Matthew Ferranti, an economics professor at Harvard University recently published a research paper in which he advises central banks to pile on Bitcoin. His findings suggest that it would be beneficial for all central banks to hold (or as the crypto community would say “hodl”) at least a small amount of cryptocurrencies.
Ferranti also argues that the central banks that are facing the prospect of sanctions in the future would need to stack on Bitcoin. Harvard’s Ph.D. candidate believes that such central banks should focus on Bitcoin rather than gold, which is what those under embargo risks have been doing in recent years.
Bitcoin is Superior to Gold?
The obvious path for a country facing the risk of US sanctions is to obtain as much gold as possible. As per Ferranti’s research, the countries under this sort of risk have increased their gold reserves significantly in the period between 2016 and 2021.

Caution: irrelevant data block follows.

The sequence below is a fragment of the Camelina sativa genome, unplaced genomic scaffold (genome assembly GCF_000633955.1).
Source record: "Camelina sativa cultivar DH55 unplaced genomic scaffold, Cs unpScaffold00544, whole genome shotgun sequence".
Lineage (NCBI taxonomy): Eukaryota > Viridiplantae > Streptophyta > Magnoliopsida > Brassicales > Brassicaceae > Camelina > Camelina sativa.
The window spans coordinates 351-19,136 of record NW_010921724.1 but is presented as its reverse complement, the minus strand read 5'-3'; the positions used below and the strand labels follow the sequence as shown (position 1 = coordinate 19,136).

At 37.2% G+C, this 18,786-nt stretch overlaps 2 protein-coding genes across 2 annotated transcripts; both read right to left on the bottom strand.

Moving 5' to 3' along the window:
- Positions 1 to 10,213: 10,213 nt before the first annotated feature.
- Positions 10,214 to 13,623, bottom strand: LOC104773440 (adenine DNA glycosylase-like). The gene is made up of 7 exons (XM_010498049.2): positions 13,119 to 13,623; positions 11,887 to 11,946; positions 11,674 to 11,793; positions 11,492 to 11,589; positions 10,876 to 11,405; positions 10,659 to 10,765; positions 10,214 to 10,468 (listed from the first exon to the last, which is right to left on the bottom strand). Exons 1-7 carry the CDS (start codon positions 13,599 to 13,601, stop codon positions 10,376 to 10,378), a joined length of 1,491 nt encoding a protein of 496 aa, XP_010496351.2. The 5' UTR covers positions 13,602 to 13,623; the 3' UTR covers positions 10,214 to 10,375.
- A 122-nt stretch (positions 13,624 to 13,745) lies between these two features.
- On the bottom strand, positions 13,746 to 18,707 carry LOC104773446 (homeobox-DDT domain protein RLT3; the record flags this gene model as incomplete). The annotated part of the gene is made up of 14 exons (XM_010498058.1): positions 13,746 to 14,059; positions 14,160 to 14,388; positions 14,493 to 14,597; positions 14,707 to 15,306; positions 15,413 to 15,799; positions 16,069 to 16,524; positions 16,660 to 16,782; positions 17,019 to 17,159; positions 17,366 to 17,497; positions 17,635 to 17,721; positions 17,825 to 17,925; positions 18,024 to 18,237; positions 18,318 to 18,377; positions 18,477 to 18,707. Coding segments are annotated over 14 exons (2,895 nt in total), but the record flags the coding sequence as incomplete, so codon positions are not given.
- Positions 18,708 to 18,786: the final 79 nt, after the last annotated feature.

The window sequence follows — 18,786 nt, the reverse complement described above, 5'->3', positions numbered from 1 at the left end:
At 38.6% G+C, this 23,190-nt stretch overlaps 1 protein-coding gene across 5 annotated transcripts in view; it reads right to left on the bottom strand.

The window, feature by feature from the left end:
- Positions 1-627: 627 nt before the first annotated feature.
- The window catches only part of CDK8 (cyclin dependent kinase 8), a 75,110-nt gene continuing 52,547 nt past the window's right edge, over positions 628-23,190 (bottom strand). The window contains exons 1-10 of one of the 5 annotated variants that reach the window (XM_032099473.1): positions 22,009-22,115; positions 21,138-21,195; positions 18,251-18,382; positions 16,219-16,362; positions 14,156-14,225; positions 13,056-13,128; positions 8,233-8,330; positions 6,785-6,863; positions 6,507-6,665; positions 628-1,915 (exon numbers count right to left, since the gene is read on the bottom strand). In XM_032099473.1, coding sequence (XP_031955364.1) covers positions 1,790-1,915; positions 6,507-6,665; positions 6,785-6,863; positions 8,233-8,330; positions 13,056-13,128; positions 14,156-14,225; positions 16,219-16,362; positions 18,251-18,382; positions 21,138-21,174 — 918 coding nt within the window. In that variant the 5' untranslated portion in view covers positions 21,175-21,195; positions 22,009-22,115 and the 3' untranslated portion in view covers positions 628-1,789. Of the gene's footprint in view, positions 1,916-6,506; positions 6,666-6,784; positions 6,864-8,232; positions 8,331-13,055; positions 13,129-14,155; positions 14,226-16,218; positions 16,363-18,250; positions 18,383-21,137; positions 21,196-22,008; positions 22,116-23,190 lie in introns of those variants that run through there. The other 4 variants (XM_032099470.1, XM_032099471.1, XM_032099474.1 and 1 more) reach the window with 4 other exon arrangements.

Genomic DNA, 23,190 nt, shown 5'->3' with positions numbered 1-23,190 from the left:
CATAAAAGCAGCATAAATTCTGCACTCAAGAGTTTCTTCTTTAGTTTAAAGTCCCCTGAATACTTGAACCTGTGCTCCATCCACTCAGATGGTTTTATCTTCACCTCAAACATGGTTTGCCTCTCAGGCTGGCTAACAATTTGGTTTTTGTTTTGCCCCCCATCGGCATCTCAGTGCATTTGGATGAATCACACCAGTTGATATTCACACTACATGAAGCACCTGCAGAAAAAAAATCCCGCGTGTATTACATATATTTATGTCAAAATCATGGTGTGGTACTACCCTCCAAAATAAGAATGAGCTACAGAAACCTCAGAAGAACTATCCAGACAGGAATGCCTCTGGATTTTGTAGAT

However, doing it just isn’t practical for some countries. The fact that gold is a physical commodity, getting ahold of it could be difficult. Further, the cost of transportation and security would take a huge toll on the economy.
On top of everything, it may take too much time to get ahold of gold, and time is a luxury that countries facing sanctions do not have.
Ferranti’s reasoning is that for all of these reasons, gold isn’t a good solution. Bitcoin, however, could solve all of those problems. The digital currency is easy to obtain from different sources. A central bank may decide to buy Bitcoin from existing “hodlers” or invest in Bitcoin mining equipment in order to create digital coins on its own.
Bitcoin Transactions are (Almost) Impossible to Sanction
Considering that Bitcoin is a proof-of-work blockchain, Bitcoin transactions are practically impossible to censor. This system works in such a way that only when “majority hash power” is achieved, the censor has the ability to block Bitcoin transactions.
In layman’s terms, this means that the censor needs to be in control of 51% of the computing power of all Bitcoin miners in the world. As there are more than 1,000,000 miners scattered around the planet, achieving complete control of Bitcoin transactions is practically impossible.